What is the Wilson Leadership Scholar Award?
The Wilson Leadership Scholar Award was created by Chancellor Emeritus Lynton “Red” Wilson to further develop the critical thinking and leadership skills of McMaster students. The award has both graduate and undergraduate streams, with winners from both participating in the program over the course of one year. Graduate winners receive $12,500 for their participation, and can apply for up to $12,500 of additional funding to support conference participation, field or archival work, a brief (2-6 week) internship related to their studies, and other opportunities that complement their academic work.
How much time do winners invest in the award?
Winners will likely spend an average of 15 hours per month on the award over six months (September to November, and January to March). The funding slightly exceeds what students would receive for a teaching or research assistantship, and it involves less than half the time commitment. We encourage potential applicants to pursue either the program or an assistantship, rather than both at the same time.
Applicants who advance in the selection process will be required to provide a letter of support from their supervisor (or graduate chair if they have no supervisor), ensuring that potential winners discuss their time management plans with their department in advance.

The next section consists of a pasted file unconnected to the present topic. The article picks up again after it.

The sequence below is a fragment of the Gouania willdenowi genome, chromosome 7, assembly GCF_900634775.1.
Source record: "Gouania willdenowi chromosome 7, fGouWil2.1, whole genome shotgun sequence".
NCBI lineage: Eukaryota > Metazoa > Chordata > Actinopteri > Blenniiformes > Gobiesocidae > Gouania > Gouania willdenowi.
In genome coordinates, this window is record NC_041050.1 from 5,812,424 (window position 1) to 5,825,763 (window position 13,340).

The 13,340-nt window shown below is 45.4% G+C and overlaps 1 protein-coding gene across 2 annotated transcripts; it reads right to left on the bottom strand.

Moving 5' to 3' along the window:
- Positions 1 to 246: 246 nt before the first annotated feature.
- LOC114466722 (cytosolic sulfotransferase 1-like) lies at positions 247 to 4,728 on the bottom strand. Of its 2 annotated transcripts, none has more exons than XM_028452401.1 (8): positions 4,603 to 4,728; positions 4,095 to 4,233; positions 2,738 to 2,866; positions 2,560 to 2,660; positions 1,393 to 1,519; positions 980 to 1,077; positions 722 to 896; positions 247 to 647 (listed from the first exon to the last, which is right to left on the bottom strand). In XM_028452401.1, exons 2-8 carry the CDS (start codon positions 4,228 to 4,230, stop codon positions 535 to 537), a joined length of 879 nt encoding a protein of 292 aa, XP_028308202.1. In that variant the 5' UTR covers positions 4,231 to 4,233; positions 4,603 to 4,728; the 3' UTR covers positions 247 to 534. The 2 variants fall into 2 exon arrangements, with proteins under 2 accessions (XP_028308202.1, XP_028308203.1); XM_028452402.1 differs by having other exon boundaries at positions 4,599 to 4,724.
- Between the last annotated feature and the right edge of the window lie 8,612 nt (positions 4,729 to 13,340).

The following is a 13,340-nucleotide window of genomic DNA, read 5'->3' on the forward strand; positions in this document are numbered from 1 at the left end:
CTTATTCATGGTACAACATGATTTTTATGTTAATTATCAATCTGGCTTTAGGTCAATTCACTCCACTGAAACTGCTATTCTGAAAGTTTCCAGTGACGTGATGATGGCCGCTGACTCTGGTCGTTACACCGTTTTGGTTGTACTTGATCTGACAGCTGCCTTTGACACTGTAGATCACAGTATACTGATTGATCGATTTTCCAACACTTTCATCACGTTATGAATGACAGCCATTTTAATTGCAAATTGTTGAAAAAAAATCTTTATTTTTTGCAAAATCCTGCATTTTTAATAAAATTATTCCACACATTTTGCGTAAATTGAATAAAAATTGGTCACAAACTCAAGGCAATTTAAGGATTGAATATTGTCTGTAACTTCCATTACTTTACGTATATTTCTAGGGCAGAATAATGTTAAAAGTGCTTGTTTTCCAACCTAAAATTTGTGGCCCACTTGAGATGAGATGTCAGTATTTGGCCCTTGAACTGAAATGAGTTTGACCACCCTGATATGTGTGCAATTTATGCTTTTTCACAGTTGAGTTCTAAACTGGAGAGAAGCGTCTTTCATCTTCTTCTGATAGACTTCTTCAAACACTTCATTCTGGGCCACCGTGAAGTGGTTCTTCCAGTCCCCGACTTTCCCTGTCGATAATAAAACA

How are those 15 hours spent?
Wilson Scholars receive support in working towards personal and professional goals through coaching and mentorship, participate in problem-based learning and speakerdriven sessions on selected Canadian issues, and lead a community project. We anticipate that graduate-level Wilson Scholars will design community projects that complement their studies. They may also choose to lead a Socrates Project event, or participate in a brief internship (as short as two weeks).
How does the program relate to my student’s research?
The work that Wilson Scholars do is complementary to, but independent from, their academic work. It helps them prepare for academic and non-academic paths, as they inform themselves about a range of issues, and bring their unique expertise to their community project and related events. The program is designed to attract students for whom the programming is a way to expand their research.
What role do mentors play in supervising my student’s research?
None. The mentors WLSA winners meet are selected based on their personal andprofessional goals. They are not selected to compete with or substitute for academic guidance on the winners’ research.
How does this award impact me?
The coaching provided by the WLSA can help its participants stay on track, and the funding that graduate winners can devote to field work, research travel, or conference participation can help disseminate your department’s research and lighten the financial burden on your department. You may also find the award useful in helping to attract students to your department, as the award is open to incoming McMaster graduate students.
You can find out more about the award at wilsonleader.ca. If you have further questions, please contact Dr. Liz Koblyk at email@example.com.